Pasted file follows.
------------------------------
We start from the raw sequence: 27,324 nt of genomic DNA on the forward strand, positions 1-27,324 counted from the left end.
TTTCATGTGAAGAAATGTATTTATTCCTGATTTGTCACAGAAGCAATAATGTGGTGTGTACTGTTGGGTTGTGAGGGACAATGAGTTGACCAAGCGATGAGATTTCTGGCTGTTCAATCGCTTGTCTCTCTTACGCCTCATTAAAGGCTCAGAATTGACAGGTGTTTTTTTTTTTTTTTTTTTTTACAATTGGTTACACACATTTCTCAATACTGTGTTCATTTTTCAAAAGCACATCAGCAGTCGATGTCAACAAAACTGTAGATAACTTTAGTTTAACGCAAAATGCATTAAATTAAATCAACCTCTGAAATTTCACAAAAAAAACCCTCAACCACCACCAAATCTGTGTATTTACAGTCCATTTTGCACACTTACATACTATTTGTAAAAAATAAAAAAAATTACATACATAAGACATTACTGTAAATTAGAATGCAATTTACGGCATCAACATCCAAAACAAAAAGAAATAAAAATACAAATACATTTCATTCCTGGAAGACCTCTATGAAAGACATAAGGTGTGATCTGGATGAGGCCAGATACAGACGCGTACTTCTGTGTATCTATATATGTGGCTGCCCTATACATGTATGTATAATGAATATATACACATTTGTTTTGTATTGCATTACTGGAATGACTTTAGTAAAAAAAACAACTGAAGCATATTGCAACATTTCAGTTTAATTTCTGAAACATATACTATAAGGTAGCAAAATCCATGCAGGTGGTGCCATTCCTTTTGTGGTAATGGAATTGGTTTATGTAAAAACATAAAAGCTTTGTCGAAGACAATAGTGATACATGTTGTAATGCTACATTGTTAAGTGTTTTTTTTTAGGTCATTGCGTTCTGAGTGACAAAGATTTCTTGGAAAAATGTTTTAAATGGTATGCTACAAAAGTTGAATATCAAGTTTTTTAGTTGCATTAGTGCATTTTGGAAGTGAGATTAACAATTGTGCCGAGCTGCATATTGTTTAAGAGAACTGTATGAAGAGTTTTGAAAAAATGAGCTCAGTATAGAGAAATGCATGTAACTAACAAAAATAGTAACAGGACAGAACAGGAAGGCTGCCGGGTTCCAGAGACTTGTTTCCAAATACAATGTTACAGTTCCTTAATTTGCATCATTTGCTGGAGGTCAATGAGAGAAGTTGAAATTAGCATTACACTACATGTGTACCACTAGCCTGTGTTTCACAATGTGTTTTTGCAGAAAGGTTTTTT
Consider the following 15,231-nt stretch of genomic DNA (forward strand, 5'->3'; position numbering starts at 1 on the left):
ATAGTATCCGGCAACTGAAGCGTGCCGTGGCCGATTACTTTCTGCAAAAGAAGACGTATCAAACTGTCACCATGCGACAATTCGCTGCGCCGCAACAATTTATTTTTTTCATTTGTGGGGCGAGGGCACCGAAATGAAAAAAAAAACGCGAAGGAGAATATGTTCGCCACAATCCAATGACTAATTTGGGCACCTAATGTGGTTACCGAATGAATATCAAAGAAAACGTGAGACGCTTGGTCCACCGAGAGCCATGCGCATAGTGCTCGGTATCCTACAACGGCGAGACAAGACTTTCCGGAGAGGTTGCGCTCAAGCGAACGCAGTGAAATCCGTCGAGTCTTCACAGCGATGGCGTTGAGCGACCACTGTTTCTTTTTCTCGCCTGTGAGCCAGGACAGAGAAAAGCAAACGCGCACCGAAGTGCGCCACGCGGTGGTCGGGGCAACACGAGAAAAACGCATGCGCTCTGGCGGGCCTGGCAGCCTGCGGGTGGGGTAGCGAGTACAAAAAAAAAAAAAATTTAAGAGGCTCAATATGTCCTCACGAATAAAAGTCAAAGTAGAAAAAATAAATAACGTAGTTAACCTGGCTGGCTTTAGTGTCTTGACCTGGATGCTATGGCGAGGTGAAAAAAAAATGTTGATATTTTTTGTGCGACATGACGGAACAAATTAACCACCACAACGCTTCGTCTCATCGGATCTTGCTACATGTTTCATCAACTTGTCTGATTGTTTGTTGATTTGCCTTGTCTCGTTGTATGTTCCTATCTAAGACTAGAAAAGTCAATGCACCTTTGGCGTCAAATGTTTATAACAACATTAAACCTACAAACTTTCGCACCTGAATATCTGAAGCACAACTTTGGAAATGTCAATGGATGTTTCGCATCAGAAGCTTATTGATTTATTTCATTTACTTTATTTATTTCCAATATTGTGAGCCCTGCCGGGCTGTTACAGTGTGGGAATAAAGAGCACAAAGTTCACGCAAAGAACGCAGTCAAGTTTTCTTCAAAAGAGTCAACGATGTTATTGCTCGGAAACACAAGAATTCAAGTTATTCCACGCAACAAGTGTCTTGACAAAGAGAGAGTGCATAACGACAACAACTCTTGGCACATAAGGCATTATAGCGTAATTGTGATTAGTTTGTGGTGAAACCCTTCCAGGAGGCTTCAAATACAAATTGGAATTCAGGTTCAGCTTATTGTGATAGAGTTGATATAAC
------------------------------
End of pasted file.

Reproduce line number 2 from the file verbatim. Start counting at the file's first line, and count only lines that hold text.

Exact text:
TTTCATGTGAAGAAATGTATTTATTCCTGATTTGTCACAGAAGCAATAATGTGGTGTGTACTGTTGGGTTGTGAGGGACAATGAGTTGACCAAGCGATGAGATTTCTGGCTGTTCAATCGCTTGTCTCTCTTACGCCTCATTAAAGGCTCAGAATTGACAGGTGTTTTTTTTTTTTTTTTTTTTTACAATTGGTTACACACATTTCTCAATACTGTGTTCATTTTTCAAAAGCACATCAGCAGTCGATGTCAACAAAACTGTAGATAACTTTAGTTTAACGCAAAATGCATTAAATTAAATCAACCTCTGAAATTTCACAAAAAAAACCCTCAACCACCACCAAATCTGTGTATTTACAGTCCATTTTGCACACTTACATACTATTTGTAAAAAATAAAAAAAATTACATACATAAGACATTACTGTAAATTAGAATGCAATTTACGGCATCAACATCCAAAACAAAAAGAAATAAAAATACAAATACATTTCATTCCTGGAAGACCTCTATGAAAGACATAAGGTGTGATCTGGATGAGGCCAGATACAGACGCGTACTTCTGTGTATCTATATATGTGGCTGCCCTATACATGTATGTATAATGAATATATACACATTTGTTTTGTATTGCATTACTGGAATGACTTTAGTAAAAAAAACAACTGAAGCATATTGCAACATTTCAGTTTAATTTCTGAAACATATACTATAAGGTAGCAAAATCCATGCAGGTGGTGCCATTCCTTTTGTGGTAATGGAATTGGTTTATGTAAAAACATAAAAGCTTTGTCGAAGACAATAGTGATACATGTTGTAATGCTACATTGTTAAGTGTTTTTTTTTAGGTCATTGCGTTCTGAGTGACAAAGATTTCTTGGAAAAATGTTTTAAATGGTATGCTACAAAAGTTGAATATCAAGTTTTTTAGTTGCATTAGTGCATTTTGGAAGTGAGATTAACAATTGTGCCGAGCTGCATATTGTTTAAGAGAACTGTATGAAGAGTTTTGAAAAAATGAGCTCAGTATAGAGAAATGCATGTAACTAACAAAAATAGTAACAGGACAGAACAGGAAGGCTGCCGGGTTCCAGAGACTTGTTTCCAAATACAATGTTACAGTTCCTTAATTTGCATCATTTGCTGGAGGTCAATGAGAGAAGTTGAAATTAGCATTACACTACATGTGTACCACTAGCCTGTGTTTCACAATGTGTTTTTGCAGAAAGGTTTTTT